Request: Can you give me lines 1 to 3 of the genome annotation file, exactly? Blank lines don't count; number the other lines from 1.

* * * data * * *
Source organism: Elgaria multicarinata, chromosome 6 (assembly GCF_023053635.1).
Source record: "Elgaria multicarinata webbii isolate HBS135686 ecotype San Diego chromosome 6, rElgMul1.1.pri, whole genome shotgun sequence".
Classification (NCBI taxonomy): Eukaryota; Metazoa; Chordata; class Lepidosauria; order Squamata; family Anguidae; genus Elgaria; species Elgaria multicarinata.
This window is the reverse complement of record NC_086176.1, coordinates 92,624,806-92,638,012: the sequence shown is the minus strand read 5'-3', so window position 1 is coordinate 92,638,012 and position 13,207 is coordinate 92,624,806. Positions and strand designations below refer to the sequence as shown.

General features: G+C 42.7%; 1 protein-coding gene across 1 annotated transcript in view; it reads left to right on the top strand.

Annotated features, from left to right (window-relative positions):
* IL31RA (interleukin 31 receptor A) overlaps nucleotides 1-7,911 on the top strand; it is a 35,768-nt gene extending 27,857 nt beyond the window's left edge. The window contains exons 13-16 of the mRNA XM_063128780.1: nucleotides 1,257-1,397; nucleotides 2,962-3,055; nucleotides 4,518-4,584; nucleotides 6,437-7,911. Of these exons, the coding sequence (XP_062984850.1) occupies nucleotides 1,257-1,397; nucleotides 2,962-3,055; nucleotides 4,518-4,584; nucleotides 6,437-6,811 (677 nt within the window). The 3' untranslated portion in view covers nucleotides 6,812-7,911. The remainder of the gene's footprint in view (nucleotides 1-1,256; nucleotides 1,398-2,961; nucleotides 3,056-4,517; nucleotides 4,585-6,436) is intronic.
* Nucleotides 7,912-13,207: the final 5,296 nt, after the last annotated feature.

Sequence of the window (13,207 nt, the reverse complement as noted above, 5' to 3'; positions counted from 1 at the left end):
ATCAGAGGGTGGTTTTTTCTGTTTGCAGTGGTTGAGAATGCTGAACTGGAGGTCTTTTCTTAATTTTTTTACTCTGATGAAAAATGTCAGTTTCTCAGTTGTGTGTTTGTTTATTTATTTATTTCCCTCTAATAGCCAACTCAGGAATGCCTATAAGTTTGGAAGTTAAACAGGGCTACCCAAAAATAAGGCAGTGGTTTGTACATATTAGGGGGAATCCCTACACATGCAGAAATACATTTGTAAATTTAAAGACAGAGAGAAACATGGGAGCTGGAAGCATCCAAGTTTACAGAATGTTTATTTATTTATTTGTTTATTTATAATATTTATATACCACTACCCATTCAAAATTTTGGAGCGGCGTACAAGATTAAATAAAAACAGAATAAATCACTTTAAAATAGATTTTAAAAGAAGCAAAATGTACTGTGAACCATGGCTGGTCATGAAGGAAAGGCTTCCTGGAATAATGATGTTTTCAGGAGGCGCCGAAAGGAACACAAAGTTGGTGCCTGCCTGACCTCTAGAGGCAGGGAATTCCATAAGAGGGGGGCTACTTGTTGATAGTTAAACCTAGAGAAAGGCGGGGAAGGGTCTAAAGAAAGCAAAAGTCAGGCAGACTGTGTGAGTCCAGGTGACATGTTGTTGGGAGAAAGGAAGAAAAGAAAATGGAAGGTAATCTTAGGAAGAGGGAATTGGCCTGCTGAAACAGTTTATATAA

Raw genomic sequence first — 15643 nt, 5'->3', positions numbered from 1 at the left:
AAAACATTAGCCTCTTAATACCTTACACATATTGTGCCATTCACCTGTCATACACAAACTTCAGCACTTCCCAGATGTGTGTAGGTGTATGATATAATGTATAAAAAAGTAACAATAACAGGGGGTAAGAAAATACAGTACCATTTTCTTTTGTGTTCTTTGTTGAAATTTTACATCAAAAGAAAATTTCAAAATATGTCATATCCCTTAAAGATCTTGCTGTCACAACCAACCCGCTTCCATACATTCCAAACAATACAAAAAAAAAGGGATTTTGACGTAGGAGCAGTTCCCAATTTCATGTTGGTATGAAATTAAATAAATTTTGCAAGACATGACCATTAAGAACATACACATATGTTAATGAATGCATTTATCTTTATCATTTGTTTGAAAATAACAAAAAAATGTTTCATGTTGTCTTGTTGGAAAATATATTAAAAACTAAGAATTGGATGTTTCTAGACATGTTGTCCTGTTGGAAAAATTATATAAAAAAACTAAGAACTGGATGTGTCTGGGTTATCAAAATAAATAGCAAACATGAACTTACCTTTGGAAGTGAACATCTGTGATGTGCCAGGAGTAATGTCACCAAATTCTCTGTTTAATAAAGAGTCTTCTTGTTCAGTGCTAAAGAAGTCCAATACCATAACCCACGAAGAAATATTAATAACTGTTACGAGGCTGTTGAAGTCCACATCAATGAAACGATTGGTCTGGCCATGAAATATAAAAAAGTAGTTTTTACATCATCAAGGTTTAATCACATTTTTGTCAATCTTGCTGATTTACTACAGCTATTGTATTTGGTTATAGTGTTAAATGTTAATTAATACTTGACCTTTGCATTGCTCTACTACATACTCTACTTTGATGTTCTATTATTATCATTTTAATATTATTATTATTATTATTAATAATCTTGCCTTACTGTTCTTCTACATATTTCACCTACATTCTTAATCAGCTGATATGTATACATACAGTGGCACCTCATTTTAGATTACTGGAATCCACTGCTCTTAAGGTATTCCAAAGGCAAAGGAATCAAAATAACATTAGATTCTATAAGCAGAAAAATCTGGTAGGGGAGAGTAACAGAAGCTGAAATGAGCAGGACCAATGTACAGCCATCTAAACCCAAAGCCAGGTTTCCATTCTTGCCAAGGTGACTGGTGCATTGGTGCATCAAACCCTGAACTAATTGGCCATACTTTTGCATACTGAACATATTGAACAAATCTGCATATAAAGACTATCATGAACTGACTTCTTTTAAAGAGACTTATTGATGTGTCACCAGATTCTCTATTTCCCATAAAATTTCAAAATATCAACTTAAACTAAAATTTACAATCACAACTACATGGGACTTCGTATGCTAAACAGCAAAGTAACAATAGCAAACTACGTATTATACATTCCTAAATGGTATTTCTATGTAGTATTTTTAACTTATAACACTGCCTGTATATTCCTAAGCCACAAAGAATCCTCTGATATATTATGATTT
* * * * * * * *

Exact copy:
Source organism: Elgaria multicarinata, chromosome 6 (assembly GCF_023053635.1).
Source record: "Elgaria multicarinata webbii isolate HBS135686 ecotype San Diego chromosome 6, rElgMul1.1.pri, whole genome shotgun sequence".
Classification (NCBI taxonomy): Eukaryota; Metazoa; Chordata; class Lepidosauria; order Squamata; family Anguidae; genus Elgaria; species Elgaria multicarinata.